March 10, 2016 4:47 PM

Engineering a Personalized Fix for Pelvic Floor Disorder

Gynecologists have teamed up with engineers to develop a unique, personalized approach to treating an all-too-common condition: pelvic floor disorder.

Pelvic floor disorder is a hidden epidemic. Many women have never heard of it until they develop it.

Medical professionals, on the other hand, historically considered pelvic organ prolapse or incontinence inevitable as women age. Statistics show that nearly half of women in the U.S. older than 50 experience pelvic floor disorders. In addition, about 12 percent of women in the U.S. can expect to have surgery for prolapse or incontinence.

As common as prolapse is, many practitioners believe they can do better than a one-size-fits-all approach to treatment.

“When someone is diagnosed with heart disease, doctors don’t just prescribe him some pills and hope they work,” says John DeLancey, M.D., a pelvic medicine and reconstructive surgery specialist at U-M and director of the Pelvic Floor Research Group. “The patient would undergo a battery of tests to determine how to treat the specific causes of his heart disease most effectively. Why should care for a women’s gynecologic condition be any different?”

"We’re currently working on being able to predict the outcome of surgery before the surgery is done."
John DeLancey, M.D.

Case in point: Gynecologists at University of Michigan Von Voigtlander Women’s Hospital have teamed up with biomechanical engineers from the U-M School of Engineering to use 3D stress MRI to determine ways to evaluate each individual woman’s risk of prolapse — and then the best way to prevent it. They are also using engineering techniques to zero in on the best surgical treatments for women with prolapse.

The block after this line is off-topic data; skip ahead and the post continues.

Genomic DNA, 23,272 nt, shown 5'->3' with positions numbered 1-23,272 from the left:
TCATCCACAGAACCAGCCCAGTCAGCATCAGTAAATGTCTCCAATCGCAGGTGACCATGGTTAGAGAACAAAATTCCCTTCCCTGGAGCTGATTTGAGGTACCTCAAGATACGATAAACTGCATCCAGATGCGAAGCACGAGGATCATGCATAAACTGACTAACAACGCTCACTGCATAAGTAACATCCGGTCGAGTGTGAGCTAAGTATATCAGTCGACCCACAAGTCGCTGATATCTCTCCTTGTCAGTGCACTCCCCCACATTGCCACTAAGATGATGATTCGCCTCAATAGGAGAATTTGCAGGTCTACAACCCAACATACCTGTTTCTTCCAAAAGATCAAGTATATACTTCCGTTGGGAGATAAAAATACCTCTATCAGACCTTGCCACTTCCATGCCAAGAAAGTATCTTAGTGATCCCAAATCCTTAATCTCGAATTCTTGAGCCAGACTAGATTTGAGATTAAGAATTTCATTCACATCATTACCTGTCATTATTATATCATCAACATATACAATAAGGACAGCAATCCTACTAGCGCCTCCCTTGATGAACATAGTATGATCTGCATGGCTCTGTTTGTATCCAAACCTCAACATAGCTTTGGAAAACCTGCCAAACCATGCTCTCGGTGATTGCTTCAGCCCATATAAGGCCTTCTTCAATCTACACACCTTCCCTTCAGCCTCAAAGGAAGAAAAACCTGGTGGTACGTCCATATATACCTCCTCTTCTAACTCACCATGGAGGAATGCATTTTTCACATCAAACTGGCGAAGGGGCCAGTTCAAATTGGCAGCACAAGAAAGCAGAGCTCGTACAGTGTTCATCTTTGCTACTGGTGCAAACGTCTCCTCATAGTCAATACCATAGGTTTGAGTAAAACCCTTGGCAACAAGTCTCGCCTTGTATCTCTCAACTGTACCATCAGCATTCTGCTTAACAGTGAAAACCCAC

Studies by the Pelvic Floor Research Group at the University of Michigan have shown that prolapse develops after the levator ani muscle, commonly known as the Kegel muscle, is torn from the pubic bone during vaginal birth. Risks include bigger babies, older moms and forceps delivery. Women who have never had a vaginal birth typically don’t have prolapse.

The researchers have used 3-D modeling to simulate birth on a computer, examining how the levator ani muscle is affected by several factors, such as the shape of the muscle, where it attaches, variations in the birth canal and the size of the fetal head in relation to the birth canal.

“What we’re working on now is the idea that we could do an ultrasound and measure the size of the opening of the birth canal and the size of the fetal head and estimate for a woman what her likelihood of having an injury is so that she could consider that” in her birth plan, says DeLancey. The research could lead to an algorithm that would objectively estimate a woman’s risk.

The value of 3-D modeling

The researchers are also using 3-D stress MRI to evaluate all the parts of the pelvic floor — muscles, ligaments, fasciae — in women without prolapse and comparing those measurements to women with prolapse. The engineers develop 3-D models on the computer and simulate stresses on the pelvic floor to see how it is affected. It’s comparable to the way they would test the strength of a planned bridge.

They use the information to create personalized 3-D models of a woman’s prolapse and then to simulate various surgical options. “We’re currently working on being able to predict the outcome of surgery before the surgery is done,” DeLancey says.

Gynecologists’ opinions on the best prolapse treatments vary, based primarily on their patient experiences, DeLancey says. But by taking an engineer’s approach and developing an objective algorithm for prevention and personalized models for treatment, researchers can potentially reduce the number of women dealing with the complications of prolapse.